College News

Community Forum to Discuss U.S. Mass Incarceration 

mass incarceration in modern america posterThis year’s criminal justice community forum “Mass Incarceration in Modern America: Where Do We Go From Here?” will include a panel of experts with the prison system to discuss mass incarceration on Oct. 19 from 6 to 7:30 p.m. in Room 1000 at North Lawn Hall.

In response to President Barack Obama’s announcement that the government will end private prisons and the fact that the U.S. has the highest number of prisoners in the world, the criminal justice department is putting on the forum, “Mass Incarceration in Modern America: Where do we go from here?”

Adam Ghazi-Tehrani, a criminal justice assistant professor at the University of Alabama, will be moderating the panel of five specialists. He said they wanted to offer a chance for the public to learn about different issues in the prison system and pose questions to members in the justice system.

“This was a way of basically getting face-to-face from justice professionals with the audience,” Ghazi-Tehrani said. “This offers people a unique situation where they’re not in a court, they’re not in a prison or something to talk to the people that have these answers on bigger issues.”

The community forum was developed two years ago after the Ferguson shootings and has since been held annually to address current event issues. Last year, the forum discussed cyber crimes. Ghazi-Tehrani said the department wanted to give the public a way to get information from justice professionals on an emotional topic.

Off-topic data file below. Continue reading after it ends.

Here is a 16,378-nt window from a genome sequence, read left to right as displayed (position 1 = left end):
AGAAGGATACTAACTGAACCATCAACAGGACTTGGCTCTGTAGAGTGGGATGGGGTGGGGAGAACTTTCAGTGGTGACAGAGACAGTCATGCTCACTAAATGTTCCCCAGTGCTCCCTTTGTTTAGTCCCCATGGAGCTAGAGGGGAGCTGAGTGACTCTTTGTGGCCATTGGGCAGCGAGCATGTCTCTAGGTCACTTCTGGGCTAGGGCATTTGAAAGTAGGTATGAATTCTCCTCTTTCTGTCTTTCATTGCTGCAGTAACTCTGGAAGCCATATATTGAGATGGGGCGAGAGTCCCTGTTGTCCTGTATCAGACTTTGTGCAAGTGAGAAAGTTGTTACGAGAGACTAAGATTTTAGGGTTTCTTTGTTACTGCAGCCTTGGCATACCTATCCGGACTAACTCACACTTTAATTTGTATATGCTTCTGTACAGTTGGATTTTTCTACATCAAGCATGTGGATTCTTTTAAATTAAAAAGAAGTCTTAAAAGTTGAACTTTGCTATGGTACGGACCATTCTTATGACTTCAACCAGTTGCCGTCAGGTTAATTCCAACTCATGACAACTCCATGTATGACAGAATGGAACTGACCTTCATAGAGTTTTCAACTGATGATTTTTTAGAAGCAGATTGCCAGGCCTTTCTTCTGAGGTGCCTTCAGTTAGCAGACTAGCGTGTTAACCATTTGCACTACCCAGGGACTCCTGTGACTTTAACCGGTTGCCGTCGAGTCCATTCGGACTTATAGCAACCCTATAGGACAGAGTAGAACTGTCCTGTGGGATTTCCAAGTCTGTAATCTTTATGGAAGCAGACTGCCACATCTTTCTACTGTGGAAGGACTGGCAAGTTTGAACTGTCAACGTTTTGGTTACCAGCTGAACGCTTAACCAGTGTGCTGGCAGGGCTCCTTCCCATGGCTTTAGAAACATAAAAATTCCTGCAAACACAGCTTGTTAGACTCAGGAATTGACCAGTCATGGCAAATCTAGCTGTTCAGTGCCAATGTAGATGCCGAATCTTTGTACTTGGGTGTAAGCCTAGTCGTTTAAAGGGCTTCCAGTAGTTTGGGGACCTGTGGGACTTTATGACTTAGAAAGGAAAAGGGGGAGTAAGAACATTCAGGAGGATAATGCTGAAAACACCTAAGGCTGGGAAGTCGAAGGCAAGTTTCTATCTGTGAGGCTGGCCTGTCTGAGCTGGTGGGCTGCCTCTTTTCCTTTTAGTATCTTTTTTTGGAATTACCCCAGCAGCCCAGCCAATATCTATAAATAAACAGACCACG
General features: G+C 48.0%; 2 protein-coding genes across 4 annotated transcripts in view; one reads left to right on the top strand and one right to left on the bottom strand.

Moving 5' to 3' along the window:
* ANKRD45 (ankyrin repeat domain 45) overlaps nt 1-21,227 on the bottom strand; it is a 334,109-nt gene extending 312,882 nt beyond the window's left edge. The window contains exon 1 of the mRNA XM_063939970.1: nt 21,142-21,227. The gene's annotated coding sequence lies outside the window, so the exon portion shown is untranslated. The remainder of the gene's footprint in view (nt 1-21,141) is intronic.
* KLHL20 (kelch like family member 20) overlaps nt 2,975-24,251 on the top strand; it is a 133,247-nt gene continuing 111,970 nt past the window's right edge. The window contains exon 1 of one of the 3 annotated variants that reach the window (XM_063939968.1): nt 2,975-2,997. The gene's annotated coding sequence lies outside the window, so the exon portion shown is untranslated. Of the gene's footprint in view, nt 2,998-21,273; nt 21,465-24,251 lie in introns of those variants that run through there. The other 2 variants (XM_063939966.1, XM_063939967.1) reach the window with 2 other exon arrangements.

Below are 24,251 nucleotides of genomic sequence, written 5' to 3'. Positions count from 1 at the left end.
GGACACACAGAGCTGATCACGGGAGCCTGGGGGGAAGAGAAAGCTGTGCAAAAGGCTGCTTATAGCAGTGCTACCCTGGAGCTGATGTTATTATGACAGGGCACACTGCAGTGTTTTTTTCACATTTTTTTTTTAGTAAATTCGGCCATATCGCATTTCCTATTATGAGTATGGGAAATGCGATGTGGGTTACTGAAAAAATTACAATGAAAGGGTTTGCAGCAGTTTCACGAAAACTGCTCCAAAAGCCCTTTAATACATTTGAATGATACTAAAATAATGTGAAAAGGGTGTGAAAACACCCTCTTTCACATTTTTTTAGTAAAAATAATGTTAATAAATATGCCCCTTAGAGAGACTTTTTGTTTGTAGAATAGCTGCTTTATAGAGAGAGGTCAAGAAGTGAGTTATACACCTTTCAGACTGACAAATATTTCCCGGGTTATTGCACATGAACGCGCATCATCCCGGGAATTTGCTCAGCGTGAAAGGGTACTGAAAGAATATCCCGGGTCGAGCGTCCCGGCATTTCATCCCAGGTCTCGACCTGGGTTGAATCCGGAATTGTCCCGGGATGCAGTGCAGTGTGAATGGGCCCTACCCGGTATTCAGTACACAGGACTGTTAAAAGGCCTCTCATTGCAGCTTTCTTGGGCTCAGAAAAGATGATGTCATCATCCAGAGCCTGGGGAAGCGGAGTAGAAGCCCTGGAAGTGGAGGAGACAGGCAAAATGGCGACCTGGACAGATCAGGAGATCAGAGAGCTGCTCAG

“By taking questions from the audience, we can answer whatever questions, fears and concerns people have,” Ghazi-Tehrani said. “I think there’s a lot of—not misinformation, but you always hear about prisons and the justice system in the abstract, so I think it’s putting a face on it and seeing that these people are the ones who are working it everyday and having students ask questions in a non-confrontational setting.”

Panelists include Sheriff Ron Abernathy, criminal justice professor Jennifer Kenney, assistant U.S. attorney Jeremy Sherer, warden Dennis Stamper and a representative of Aliceville Federal Correctional Institution.

Topics during the panel will include prisoner mental health, drug addiction and drug courts, prison privatization, and mass incarceration. Ghazi-Tehrani said the U.S. has unique issues from its high incarceration levels including impacts not only within prisons, but outside on families and communities.

“In the U.S. we incarcerate a lot of people, but in Alabama we incarcerate even more,” Ghazi-Tehrani said.

If each American state was its own country, Alabama would rank fifth in the world for its incarceration rates according to a study by Prison Policy Initiative. Only the District of Columbia, Louisiana, Georgia, and Oklahoma outrank Alabama, which outranks any country around the world. The U.S. as a whole has an incarceration rate of 693 per 100,000 people. The United Kingdom has 145 per 100,000 population according to the Prison Policy Initiative.

“The U.S. is in front of countries with dictatorships and authoritarian regimes,” Ghazi-Tehrani said.

He said he hopes to ask the panel why they believe the U.S.’s incarceration rates are so much higher than other countries and foster discussion on different approaches to the solution and problem.

“There’s no animosity or stress in this situation,” Ghazi-Tehrani said. “I hope students go and have an illuminating experience.”